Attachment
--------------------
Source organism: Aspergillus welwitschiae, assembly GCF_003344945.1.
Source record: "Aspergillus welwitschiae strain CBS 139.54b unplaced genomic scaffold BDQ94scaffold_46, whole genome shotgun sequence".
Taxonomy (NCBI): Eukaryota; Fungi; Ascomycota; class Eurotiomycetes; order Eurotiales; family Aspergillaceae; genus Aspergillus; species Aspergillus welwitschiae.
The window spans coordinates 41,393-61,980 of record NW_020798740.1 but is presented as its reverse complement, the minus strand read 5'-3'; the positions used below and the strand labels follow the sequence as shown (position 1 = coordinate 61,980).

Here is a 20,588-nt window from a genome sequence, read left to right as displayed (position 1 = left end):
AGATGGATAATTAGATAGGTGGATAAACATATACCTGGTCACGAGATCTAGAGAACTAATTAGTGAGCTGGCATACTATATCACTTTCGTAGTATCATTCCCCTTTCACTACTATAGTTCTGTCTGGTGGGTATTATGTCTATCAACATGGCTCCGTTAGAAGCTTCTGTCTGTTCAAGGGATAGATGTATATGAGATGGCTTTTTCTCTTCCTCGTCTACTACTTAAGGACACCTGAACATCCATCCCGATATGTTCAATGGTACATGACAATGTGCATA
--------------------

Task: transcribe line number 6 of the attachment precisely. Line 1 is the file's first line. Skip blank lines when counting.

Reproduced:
AGATGGATAATTAGATAGGTGGATAAACATATACCTGGTCACGAGATCTAGAGAACTAATTAGTGAGCTGGCATACTATATCACTTTCGTAGTATCATTCCCCTTTCACTACTATAGTTCTGTCTGGTGGGTATTATGTCTATCAACATGGCTCCGTTAGAAGCTTCTGTCTGTTCAAGGGATAGATGTATATGAGATGGCTTTTTCTCTTCCTCGTCTACTACTTAAGGACACCTGAACATCCATCCCGATATGTTCAATGGTACATGACAATGTGCATA